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Joe Bonamassa - Colston Hall, Bristol

By Steve Grenfell

 

Right, Joe Bonamassa has two problems.

First, there�s a frighteningly good chance that you haven�t heard of him yet. Well, if that was true, we�ve just sorted it out.

Second, if you do now go and check him out, it�ll hit you that he�s got a bit of an image problem. This guy�s no archetypal rock star. To be honest he comes across as a geek. To be really honest, and let�s get it out of the way up front, when he speaks he sounds just Kermit. (Just listen to his show at 7.00 pm Tuesday evenings on Planet Rock or to the lengthy interview on his website.)

None of that matters. If you let it get in the way, you�ll miss out on a fantastic musician.

Bonamassa is an absolutely phenomenal guitar player who put all of his skills on display for nearly 2 solid hours in Bristol. He was only due to play 4 dates in the UK and he had to cancel 2 of those through illness. So, we were lucky to catch him. He was clearly still feeling the effects of flu, but it didn�t damage his performance one bit. He really went for it. And if there�s a style of playing he can�t do, I didn�t notice. His roots are predominantly blues (he famously played with BB King when he was 12 � when Bonamassa was 12 that is, not BB) but he�s branched out in all directions. What�s his sound? Well it�s Eric Clapton, Gary Moore, David Gilmour, Stevie Ray Vaughan and Slash rolled into one and he went through his whole repertoire to a sold out Colston Hall.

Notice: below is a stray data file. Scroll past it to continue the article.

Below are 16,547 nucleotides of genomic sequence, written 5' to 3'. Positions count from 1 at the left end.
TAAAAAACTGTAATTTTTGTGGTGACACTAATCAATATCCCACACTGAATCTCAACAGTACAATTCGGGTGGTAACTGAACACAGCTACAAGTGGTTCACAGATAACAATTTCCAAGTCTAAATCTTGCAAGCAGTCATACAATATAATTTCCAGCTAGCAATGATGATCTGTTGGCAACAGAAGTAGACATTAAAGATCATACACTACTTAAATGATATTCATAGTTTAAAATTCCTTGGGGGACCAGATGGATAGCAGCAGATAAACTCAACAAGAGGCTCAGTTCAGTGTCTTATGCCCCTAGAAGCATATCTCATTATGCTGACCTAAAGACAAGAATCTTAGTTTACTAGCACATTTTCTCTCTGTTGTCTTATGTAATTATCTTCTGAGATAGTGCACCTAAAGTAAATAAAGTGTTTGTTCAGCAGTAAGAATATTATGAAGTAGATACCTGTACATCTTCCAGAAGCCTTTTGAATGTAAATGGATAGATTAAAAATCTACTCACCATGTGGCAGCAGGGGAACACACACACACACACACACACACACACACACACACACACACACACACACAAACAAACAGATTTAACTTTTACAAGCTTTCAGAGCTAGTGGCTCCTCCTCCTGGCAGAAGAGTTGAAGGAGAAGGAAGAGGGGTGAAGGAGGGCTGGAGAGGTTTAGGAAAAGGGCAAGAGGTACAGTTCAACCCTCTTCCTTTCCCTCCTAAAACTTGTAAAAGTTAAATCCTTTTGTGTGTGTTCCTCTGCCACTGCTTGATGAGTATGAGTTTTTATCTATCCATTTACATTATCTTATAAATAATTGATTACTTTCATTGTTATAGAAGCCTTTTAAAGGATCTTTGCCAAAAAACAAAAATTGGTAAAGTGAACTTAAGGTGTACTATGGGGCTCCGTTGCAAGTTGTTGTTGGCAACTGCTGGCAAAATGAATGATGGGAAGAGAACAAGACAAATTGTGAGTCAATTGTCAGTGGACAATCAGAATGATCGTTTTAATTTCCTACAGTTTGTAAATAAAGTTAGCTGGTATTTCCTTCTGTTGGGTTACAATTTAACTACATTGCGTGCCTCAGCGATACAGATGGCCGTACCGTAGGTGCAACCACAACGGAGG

He�s endearingly surprised and delighted that after 20 years of performing (and he�s still only 31) he�s now enjoying some real success. He said (and read this in your head in the style of an awestruck Kermit) "when I was last in this area I played Frome... and now look, there�s 1800 of you stretched all the way to the back row ". He also announced that he�ll be playing the Royal Albert Hall in May � "...and we�re not supporting anyone! It�s just us!" Cute.

Enough of the eulogy - any criticisms? Just one. He�s a guitar geek (that word again) and he keeps fiddling with different technical effects, and changing guitars mid-song to get a slightly modified sound. The sleeve notes for his recently released album "Live from Nowhere in Particular" tells you the 7 models of guitar and the 6 different amps he used on the recording. Who cares? He should just let his incredible playing speak for itself.

If you�ve got the money, and if you�ve got any love for guitar music, the Albert Hall on 4th May would be a great night out.

 

 

 


 


 

 

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